When American colleges propose forging collaborations or building campuses in places like Abu Dhabi or Dubai, questions about human rights and whether gender, religion or sexuality could limit access or opportunities are never far behind. In most cases (though not all), colleges succeed in largely quelling those concerns when it comes to operating in the United Arab Emirates.
In many discussions about the international standing of American higher education, China is the 800-pound gorilla -- the emerging scientific and technological superpower whose newfound focus on building a first-class postsecondary system poses a major threat to the national economic competitiveness and individual well being in the United States.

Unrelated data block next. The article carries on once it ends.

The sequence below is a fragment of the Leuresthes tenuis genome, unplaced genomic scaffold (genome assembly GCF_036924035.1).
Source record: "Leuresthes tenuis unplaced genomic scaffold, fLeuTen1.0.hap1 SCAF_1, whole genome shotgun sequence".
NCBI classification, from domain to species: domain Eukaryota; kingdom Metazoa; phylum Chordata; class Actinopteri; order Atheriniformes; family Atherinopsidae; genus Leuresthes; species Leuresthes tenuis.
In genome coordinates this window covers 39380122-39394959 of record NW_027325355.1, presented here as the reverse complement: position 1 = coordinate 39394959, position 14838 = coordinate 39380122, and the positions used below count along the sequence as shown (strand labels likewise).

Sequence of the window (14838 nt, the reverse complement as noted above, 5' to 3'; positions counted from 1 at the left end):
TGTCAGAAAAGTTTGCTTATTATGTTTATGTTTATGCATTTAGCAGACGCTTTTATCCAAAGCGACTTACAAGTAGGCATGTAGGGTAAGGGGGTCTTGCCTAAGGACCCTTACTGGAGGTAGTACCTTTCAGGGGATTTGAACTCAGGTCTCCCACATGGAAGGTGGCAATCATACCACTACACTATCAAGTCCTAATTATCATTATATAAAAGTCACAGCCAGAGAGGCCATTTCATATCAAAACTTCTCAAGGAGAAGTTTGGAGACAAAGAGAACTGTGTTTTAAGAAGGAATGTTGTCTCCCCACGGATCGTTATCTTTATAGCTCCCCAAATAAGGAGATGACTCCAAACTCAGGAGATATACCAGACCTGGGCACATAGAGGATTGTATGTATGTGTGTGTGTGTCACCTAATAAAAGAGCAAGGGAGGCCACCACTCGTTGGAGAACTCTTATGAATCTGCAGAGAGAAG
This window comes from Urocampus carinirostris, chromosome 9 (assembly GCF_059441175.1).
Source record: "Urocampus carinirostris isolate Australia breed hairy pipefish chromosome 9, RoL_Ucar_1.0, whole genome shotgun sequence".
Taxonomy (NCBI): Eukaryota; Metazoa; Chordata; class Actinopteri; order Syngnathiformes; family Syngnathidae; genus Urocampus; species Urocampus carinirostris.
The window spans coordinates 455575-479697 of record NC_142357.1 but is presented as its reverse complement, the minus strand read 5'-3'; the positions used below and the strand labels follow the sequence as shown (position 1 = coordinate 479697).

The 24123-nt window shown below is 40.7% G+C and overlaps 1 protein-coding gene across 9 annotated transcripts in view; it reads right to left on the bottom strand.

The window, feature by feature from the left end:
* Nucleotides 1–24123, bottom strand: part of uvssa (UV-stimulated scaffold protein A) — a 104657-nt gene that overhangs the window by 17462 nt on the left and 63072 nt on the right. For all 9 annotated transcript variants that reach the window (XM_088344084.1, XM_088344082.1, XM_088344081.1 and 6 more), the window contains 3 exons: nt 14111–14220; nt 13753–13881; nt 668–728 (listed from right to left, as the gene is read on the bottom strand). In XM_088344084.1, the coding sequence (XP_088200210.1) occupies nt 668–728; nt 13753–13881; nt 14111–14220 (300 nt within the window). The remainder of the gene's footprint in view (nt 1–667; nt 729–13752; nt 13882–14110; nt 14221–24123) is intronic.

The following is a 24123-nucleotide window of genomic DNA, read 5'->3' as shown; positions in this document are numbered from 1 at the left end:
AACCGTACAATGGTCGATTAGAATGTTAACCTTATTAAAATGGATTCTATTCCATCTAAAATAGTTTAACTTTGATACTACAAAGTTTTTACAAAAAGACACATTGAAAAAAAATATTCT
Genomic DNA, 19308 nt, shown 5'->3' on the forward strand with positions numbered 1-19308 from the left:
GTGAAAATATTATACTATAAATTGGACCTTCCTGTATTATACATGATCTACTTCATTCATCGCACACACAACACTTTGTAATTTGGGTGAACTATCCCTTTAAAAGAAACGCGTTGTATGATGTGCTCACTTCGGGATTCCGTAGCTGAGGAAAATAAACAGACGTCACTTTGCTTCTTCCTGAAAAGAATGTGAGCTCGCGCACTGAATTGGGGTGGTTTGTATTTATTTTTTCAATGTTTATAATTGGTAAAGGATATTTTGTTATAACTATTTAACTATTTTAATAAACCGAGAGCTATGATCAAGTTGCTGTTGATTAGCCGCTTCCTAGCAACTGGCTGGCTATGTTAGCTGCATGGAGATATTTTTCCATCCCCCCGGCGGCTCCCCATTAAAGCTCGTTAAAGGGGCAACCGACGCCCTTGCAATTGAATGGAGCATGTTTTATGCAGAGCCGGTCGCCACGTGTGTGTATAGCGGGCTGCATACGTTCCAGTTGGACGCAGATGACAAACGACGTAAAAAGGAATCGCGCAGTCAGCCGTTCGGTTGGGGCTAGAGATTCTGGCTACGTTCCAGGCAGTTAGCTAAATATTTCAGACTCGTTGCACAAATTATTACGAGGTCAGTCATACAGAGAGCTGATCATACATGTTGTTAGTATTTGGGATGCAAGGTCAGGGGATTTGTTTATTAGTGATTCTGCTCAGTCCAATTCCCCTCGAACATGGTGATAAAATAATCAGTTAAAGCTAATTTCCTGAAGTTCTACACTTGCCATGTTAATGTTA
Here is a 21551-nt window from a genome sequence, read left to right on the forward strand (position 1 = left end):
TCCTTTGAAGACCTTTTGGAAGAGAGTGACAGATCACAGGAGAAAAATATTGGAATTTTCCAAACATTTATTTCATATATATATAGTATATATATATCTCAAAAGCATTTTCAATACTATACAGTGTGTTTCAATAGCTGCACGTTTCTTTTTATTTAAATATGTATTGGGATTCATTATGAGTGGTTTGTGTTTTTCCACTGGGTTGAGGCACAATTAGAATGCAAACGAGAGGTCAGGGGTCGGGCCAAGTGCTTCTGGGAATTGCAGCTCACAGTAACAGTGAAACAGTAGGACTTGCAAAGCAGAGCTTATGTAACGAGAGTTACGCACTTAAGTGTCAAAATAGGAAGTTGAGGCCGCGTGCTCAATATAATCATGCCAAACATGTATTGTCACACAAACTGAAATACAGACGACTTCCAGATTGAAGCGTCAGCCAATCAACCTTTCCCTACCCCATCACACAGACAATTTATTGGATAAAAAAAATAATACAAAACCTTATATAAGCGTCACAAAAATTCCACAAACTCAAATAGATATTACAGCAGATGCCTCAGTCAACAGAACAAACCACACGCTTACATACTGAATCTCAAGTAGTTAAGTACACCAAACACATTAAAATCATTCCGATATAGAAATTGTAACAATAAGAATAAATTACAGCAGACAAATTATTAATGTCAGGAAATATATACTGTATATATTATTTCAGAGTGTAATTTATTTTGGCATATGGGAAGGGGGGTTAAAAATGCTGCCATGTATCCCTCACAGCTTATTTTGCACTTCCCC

In many quarters within American higher education, Education Secretary Margaret Spellings is viewed (unfairly, she and her supporters would argue) as an almost single-minded advocate for more, and more standardized, measurement of how well college students are educated. The position of Spellings's Education Department on testing has made her unpopular with many college leaders and faculty members in the United States.